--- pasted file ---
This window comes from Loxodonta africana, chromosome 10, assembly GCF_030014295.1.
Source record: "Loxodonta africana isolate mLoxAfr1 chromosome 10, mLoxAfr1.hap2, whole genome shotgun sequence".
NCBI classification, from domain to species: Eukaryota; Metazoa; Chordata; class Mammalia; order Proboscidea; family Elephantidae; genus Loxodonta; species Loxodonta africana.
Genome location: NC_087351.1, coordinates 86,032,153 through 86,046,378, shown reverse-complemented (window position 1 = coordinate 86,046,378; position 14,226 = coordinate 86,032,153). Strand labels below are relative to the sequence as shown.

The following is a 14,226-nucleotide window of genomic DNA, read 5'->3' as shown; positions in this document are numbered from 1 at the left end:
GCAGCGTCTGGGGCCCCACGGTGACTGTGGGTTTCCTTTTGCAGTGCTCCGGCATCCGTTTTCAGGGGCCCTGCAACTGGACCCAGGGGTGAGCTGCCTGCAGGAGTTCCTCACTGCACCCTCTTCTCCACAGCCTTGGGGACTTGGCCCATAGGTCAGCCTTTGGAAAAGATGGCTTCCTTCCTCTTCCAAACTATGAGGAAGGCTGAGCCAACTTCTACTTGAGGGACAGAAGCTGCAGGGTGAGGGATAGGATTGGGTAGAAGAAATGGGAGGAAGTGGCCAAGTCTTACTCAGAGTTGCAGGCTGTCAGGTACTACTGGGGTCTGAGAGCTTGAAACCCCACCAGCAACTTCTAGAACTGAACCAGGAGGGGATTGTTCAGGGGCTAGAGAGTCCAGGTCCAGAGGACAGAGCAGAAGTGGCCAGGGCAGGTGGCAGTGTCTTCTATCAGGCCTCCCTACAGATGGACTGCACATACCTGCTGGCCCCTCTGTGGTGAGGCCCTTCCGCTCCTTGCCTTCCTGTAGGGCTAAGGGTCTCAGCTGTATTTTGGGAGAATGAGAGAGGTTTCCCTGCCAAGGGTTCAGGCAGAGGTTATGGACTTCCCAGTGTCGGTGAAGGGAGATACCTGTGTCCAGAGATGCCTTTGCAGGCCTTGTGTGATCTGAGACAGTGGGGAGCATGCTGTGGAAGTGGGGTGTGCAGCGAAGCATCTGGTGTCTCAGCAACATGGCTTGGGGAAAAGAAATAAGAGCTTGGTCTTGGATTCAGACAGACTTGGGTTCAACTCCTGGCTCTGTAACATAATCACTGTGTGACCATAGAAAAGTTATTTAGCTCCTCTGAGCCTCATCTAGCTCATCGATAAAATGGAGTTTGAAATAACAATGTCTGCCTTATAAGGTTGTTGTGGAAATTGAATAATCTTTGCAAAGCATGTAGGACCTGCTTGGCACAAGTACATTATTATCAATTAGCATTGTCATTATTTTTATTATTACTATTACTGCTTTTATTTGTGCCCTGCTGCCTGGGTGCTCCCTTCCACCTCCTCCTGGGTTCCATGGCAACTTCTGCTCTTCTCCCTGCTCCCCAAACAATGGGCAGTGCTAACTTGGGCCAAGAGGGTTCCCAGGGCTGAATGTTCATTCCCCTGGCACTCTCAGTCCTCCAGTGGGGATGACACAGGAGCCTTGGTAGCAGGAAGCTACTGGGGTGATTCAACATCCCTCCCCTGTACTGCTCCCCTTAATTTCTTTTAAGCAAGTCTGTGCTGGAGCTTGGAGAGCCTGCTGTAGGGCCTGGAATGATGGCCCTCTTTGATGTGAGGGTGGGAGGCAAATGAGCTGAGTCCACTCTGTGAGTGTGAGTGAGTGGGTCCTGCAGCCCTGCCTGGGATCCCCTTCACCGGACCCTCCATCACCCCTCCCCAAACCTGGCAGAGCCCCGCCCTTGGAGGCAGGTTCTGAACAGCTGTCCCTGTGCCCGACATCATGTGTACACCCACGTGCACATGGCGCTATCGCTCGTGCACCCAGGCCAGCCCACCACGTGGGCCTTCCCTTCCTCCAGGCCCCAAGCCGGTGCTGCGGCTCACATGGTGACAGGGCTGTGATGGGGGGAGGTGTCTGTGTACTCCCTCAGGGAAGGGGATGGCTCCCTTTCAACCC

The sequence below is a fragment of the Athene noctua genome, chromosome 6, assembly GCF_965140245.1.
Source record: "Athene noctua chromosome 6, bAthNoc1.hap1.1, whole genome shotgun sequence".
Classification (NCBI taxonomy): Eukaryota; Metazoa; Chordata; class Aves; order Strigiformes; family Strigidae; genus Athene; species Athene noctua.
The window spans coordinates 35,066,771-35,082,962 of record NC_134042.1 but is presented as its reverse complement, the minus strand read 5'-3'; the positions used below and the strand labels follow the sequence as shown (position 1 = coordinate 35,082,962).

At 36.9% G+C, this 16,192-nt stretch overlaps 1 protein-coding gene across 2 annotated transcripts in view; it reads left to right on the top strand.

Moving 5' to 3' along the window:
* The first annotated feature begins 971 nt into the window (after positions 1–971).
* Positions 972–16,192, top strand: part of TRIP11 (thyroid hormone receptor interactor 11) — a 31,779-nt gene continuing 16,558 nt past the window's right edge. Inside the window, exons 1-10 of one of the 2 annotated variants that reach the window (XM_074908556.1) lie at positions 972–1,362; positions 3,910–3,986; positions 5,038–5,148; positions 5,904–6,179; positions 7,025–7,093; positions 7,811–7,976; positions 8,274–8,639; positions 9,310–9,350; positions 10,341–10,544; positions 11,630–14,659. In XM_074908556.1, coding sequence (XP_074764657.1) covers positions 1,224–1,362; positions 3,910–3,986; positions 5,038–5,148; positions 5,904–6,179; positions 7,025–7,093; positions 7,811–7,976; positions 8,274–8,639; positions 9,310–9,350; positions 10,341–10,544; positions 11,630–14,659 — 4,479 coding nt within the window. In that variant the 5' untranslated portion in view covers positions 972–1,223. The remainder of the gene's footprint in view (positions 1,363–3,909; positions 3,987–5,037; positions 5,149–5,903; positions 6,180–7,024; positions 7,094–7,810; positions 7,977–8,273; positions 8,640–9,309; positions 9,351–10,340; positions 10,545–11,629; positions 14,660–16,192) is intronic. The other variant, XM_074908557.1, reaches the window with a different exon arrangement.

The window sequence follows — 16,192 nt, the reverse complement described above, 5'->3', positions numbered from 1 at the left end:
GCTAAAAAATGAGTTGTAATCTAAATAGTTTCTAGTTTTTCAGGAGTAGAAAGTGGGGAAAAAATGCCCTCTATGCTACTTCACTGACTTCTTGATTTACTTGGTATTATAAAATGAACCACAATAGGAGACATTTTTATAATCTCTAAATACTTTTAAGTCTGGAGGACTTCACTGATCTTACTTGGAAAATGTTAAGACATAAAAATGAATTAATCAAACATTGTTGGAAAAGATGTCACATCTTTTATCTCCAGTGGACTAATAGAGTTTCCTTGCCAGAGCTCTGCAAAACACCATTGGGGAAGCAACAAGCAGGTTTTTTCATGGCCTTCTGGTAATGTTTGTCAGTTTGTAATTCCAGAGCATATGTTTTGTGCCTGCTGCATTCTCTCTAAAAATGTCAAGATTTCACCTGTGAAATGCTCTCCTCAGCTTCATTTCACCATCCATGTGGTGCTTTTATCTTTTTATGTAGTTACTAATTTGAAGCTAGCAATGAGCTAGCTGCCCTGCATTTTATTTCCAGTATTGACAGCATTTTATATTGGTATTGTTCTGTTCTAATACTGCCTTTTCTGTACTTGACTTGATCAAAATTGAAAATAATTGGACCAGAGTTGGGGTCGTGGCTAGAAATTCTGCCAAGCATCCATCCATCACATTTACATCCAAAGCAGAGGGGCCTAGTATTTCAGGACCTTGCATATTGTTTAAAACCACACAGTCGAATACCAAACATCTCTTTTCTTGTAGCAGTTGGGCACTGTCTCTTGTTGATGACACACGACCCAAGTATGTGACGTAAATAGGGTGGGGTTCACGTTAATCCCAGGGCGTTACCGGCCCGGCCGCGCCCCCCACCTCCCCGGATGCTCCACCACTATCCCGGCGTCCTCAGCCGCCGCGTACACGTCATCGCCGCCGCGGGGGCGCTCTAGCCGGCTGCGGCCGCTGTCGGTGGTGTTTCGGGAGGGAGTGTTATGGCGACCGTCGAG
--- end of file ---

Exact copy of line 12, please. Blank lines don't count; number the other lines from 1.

Moving 5' to 3' along the window: